One crisp, autumn morning the couple went out for their customary walk. Oddly, this time the young man insisted on heading towards the forest. It was at the forest where he intended to deliver his young bride over to the devil.

On their way to the forest, the couple passed in front of a Church dedicated to the Virgin Mary. The wife, overtaken with a desire to enter the church begged her husband to allow her to pray a Hail Mary in that church.

As the young lady entered the church, Holy Mary came forth from it, taking the form of the wife and accompanied the man into the forest.

When they at last approached the devil at the forest, he said to the man, “Traitor! Why have you brought me instead of your wife, my enemy, the mother of God?”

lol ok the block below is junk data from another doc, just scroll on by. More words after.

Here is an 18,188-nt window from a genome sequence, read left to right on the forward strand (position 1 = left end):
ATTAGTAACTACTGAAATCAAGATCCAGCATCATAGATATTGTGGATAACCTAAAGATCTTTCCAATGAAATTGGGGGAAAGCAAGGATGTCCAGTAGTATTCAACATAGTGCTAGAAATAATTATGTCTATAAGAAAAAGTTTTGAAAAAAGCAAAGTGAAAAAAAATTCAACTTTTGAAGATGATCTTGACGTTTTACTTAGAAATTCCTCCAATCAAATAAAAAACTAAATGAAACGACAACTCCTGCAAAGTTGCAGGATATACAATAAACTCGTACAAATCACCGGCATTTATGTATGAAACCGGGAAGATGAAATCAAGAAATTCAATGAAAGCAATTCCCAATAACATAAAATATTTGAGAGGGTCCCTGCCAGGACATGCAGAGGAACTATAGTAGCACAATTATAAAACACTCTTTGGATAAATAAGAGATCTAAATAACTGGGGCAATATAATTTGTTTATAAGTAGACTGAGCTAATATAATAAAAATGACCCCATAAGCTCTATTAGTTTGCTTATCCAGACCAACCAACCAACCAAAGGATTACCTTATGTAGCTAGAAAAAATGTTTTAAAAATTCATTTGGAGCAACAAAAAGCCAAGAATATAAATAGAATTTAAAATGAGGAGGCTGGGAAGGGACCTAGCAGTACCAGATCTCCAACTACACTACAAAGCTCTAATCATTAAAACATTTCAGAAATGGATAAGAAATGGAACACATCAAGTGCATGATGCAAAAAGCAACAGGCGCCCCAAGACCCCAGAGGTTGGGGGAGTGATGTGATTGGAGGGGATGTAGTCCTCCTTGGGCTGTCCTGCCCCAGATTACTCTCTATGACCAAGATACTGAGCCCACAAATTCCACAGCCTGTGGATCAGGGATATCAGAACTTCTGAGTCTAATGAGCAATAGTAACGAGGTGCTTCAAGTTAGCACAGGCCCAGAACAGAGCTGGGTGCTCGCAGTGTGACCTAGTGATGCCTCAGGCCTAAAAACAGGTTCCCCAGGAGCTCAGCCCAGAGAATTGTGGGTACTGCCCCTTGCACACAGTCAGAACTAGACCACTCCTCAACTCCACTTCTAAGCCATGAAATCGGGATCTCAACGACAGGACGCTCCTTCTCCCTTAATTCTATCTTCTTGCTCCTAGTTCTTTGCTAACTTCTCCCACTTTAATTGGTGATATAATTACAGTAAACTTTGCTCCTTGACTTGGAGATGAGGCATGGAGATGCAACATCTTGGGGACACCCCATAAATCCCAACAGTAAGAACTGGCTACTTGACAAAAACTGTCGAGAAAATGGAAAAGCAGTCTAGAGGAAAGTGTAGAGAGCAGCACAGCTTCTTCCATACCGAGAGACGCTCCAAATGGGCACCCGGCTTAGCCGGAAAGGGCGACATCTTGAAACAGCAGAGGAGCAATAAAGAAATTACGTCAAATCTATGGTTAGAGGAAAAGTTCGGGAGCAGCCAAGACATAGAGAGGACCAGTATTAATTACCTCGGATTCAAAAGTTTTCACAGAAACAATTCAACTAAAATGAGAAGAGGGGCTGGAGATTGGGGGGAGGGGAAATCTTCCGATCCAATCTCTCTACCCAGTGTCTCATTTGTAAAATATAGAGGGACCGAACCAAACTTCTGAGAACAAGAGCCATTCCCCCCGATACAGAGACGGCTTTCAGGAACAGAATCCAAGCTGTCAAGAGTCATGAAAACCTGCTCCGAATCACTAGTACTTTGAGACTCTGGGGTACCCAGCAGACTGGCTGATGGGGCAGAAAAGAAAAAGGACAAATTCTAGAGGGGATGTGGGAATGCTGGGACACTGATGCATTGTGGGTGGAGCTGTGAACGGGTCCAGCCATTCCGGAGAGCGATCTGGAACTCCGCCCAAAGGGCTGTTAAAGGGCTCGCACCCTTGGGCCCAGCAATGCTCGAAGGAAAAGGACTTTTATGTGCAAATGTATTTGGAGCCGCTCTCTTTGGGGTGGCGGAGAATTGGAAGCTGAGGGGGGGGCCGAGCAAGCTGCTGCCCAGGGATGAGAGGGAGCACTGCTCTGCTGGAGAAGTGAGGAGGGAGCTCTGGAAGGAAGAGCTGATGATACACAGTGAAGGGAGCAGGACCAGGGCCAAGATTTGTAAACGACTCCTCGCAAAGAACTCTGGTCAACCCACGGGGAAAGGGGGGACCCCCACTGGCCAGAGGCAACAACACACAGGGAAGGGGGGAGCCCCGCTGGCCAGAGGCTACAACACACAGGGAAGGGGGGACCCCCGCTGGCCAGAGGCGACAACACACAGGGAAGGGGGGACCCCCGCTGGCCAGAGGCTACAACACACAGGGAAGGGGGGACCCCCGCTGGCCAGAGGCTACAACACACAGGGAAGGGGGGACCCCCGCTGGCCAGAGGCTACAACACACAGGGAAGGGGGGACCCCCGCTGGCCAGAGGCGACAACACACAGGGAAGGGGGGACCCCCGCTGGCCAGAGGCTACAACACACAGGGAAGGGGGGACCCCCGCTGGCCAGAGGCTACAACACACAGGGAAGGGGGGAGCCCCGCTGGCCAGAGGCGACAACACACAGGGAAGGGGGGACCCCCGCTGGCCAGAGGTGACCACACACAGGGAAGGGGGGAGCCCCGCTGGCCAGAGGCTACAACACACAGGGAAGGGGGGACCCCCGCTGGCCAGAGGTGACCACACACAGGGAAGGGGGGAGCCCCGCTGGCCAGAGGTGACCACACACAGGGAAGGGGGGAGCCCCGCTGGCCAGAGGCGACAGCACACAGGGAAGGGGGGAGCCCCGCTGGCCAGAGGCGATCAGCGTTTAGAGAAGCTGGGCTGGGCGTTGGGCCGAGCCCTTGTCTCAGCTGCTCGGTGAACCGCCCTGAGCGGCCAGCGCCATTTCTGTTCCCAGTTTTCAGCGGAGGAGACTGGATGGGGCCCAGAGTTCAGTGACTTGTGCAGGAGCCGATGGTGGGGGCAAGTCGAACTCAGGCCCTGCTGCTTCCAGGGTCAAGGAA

“And you,” said Mary, addressing the devil, “how have you dared to think of injuring my servant? Go, flee to hell.”

And then, turning to the man, Mary said to him, “Amend your life, and I will aid you.”

She then disappeared and that wretched man repented, amended his life and became a husband worthy of his simple country wife.

From the Glories of Mary, by St. Alphonsus Maria de Liguori.

 

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There was once a young country wife who practiced devotion to Holy Mary, just as her mother had taught her to do. This simple young lady considered herself fortunate to have married a handsome soldier.